Los Angeles, California (WiredPRNews.com) — The Los Angeles County Museum of Art is now equipped with some recent encyclopedic collected works of artifacts and sculptures from various parts of the world such as Melanesia, Polynesia and other cultures of the ocean, as reported by museum officials.
The Oceanic art collection is made up of 46 pieces of art which have been purchased by trustees of the museum. According to the chief executive of the Art Museum, Michael Govan, the collection includes a Hawaiian drum of the 18th century that was collected in 1778 by Capt. James Cook and a smooth dance paddle made up of sculpted wood from Easter Island.
Additionally, the collection is comprehensive as far as the representation of the Pacific Island is concerned. Govan also reported that each artwork is a masterpiece and distinct in itself. This collection was obtained from the Masco Corporation, a Michigan-based company. Masco collected the art items in the 1990s from a spectacular collection of an Australian government employee. This officer assembled all the Oceanic art in 1950 along with serving in the Papua New Guinea, as reported by Michael Kan, who took all the artwork.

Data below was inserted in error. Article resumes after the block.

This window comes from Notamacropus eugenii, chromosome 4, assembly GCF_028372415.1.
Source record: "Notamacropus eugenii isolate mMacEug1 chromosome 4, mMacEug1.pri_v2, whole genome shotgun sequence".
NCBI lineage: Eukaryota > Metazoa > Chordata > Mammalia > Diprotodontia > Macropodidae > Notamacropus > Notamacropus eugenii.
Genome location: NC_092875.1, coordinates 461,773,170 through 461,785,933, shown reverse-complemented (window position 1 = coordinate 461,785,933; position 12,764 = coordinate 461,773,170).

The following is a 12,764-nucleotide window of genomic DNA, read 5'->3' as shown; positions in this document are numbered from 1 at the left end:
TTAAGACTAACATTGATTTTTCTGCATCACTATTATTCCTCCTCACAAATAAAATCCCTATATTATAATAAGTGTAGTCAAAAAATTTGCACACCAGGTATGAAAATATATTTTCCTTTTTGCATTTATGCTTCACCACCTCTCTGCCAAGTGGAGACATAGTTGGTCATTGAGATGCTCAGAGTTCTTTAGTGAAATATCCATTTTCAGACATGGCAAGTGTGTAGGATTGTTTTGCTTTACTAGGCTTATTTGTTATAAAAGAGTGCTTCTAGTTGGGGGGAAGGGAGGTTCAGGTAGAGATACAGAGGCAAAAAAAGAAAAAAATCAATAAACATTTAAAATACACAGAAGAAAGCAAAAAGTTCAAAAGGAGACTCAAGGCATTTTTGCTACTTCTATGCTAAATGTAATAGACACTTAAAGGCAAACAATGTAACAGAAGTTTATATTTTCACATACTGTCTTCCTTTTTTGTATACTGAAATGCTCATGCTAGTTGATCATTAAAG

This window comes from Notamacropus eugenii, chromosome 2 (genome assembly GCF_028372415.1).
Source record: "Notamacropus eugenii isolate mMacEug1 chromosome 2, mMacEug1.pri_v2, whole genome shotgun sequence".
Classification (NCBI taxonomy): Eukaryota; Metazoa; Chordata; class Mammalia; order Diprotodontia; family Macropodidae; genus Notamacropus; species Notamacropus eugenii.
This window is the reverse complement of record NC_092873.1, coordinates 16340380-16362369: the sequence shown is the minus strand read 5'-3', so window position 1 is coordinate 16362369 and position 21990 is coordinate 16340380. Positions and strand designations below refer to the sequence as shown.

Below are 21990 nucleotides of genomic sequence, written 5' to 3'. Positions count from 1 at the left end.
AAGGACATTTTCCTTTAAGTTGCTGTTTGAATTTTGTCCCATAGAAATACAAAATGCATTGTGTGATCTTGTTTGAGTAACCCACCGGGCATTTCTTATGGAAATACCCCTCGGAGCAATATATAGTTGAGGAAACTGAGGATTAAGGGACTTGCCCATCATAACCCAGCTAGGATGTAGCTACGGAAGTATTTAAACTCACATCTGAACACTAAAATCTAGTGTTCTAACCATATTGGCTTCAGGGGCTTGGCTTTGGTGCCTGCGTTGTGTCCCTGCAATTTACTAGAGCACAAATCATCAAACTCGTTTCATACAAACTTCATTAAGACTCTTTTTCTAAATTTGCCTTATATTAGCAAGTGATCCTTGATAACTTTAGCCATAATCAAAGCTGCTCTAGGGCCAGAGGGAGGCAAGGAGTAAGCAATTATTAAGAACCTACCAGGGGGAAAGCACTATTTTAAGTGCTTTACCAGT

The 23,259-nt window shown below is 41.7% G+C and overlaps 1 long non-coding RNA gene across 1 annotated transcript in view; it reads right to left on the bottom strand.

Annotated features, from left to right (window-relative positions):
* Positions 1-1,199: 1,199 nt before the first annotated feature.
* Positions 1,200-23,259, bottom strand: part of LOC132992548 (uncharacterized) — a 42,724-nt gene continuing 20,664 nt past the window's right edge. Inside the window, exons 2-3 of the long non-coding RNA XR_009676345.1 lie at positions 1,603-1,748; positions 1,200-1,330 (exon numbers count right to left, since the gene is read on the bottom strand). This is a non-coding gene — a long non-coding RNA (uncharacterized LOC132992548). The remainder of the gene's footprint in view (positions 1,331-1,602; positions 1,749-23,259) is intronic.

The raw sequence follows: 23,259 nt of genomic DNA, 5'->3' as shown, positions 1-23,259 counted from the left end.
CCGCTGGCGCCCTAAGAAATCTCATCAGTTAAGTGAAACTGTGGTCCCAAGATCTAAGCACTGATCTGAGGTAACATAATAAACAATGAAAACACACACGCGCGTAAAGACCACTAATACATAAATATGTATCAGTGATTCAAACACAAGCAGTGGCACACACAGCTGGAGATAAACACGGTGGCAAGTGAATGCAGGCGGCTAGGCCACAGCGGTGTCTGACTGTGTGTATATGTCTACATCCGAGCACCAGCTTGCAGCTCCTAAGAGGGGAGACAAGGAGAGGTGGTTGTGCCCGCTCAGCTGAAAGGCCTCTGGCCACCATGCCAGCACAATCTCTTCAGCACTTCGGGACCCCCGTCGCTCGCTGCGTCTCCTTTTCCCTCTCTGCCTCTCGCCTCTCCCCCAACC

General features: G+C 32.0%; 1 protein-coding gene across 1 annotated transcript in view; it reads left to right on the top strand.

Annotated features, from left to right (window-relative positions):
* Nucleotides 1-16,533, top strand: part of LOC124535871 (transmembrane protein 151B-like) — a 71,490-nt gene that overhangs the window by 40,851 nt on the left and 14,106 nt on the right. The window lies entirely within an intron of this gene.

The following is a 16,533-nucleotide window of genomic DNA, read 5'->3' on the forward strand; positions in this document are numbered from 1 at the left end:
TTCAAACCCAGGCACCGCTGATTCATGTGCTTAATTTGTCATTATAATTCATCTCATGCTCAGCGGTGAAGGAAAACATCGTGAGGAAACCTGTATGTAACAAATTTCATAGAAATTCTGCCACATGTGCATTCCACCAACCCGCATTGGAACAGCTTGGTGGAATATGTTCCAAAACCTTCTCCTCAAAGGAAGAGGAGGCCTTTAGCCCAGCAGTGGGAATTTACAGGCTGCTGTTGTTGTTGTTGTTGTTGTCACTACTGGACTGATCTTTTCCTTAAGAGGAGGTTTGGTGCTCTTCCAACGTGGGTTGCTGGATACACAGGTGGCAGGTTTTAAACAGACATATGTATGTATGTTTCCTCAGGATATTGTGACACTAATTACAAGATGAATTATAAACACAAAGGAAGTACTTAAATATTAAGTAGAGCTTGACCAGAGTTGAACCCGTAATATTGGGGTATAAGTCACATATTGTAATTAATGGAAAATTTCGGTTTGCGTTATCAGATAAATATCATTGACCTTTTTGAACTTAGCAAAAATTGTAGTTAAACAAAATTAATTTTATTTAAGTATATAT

Govan refused to reveal the actual price of the collection but according to the museum authorities, it was announced that the collection was financed partly from a celebrity foundation grant and partly by Eli Broad and Edythe, a prominent real estate development team. The balance left for the collection was paid by the trustees of the Art Museum.
The Museum is planning to begin the art exhibition in early 2009. It will be displayed along with the other modern art set of the museum in order to illustrate the sway of the Oceanic art on various modern art as well as Dada movements.
Wired Art Reporter